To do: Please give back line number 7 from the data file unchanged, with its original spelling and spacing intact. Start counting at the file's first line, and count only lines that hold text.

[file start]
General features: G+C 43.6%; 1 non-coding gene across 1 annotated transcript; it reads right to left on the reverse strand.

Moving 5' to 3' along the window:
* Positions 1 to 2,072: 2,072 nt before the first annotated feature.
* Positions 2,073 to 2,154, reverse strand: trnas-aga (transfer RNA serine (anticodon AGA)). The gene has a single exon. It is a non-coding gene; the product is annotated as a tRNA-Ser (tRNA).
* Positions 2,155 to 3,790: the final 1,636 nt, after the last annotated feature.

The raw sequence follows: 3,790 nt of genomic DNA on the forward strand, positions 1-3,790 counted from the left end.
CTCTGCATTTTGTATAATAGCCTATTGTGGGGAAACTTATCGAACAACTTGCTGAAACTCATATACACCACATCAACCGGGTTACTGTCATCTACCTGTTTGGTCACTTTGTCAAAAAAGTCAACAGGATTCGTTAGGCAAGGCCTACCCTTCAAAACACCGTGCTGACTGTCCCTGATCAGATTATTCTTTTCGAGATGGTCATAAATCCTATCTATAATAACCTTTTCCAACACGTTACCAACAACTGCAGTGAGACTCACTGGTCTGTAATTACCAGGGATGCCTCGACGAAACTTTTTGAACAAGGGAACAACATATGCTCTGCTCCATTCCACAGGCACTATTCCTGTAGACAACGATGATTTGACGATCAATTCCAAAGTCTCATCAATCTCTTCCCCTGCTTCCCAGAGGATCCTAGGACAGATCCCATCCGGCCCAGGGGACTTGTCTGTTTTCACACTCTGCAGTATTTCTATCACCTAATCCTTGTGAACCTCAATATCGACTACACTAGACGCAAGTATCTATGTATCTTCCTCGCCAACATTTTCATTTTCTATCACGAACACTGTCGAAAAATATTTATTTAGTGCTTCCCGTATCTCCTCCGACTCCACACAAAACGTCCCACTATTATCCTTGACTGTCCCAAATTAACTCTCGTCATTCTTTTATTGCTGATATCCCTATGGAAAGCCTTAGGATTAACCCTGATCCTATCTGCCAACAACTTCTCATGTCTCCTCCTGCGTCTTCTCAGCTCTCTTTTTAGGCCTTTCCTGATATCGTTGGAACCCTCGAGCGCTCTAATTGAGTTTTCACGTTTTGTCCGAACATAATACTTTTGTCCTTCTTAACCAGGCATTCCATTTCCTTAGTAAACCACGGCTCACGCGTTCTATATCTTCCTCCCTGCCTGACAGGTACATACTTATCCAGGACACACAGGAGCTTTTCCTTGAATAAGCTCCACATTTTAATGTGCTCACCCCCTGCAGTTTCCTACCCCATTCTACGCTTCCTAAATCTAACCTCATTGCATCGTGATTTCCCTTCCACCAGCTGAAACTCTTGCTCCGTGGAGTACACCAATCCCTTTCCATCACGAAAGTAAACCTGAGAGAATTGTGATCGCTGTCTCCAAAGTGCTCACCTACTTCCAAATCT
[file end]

CTCTGCATTTTGTATAATAGCCTATTGTGGGGAAACTTATCGAACAACTTGCTGAAACTCATATACACCACATCAACCGGGTTACTGTCATCTACCTGTTTGGTCACTTTGTCAAAAAAGTCAACAGGATTCGTTAGGCAAGGCCTACCCTTCAAAACACCGTGCTGACTGTCCCTGATCAGATTATTCTTTTCGAGATGGTCATAAATCCTATCTATAATAACCTTTTCCAACACGTTACCAACAACTGCAGTGAGACTCACTGGTCTGTAATTACCAGGGATGCCTCGACGAAACTTTTTGAACAAGGGAACAACATATGCTCTGCTCCATTCCACAGGCACTATTCCTGTAGACAACGATGATTTGACGATCAATTCCAAAGTCTCATCAATCTCTTCCCCTGCTTCCCAGAGGATCCTAGGACAGATCCCATCCGGCCCAGGGGACTTGTCTGTTTTCACACTCTGCAGTATTTCTATCACCTAATCCTTGTGAACCTCAATATCGACTACACTAGACGCAAGTATCTATGTATCTTCCTCGCCAACATTTTCATTTTCTATCACGAACACTGTCGAAAAATATTTATTTAGTGCTTCCCGTATCTCCTCCGACTCCACACAAAACGTCCCACTATTATCCTTGACTGTCCCAAATTAACTCTCGTCATTCTTTTATTGCTGATATCCCTATGGAAAGCCTTAGGATTAACCCTGATCCTATCTGCCAACAACTTCTCATGTCTCCTCCTGCGTCTTCTCAGCTCTCTTTTTAGGCCTTTCCTGATATCGTTGGAACCCTCGAGCGCTCTAATTGAGTTTTCACGTTTTGTCCGAACATAATACTTTTGTCCTTCTTAACCAGGCATTCCATTTCCTTAGTAAACCACGGCTCACGCGTTCTATATCTTCCTCCCTGCCTGACAGGTACATACTTATCCAGGACACACAGGAGCTTTTCCTTGAATAAGCTCCACATTTTAATGTGCTCACCCCCTGCAGTTTCCTACCCCATTCTACGCTTCCTAAATCTAACCTCATTGCATCGTGATTTCCCTTCCACCAGCTGAAACTCTTGCTCCGTGGAGTACACCAATCCCTTTCCATCACGAAAGTAAACCTGAGAGAATTGTGATCGCTGTCTCCAAAGTGCTCACCTACTTCCAAATCT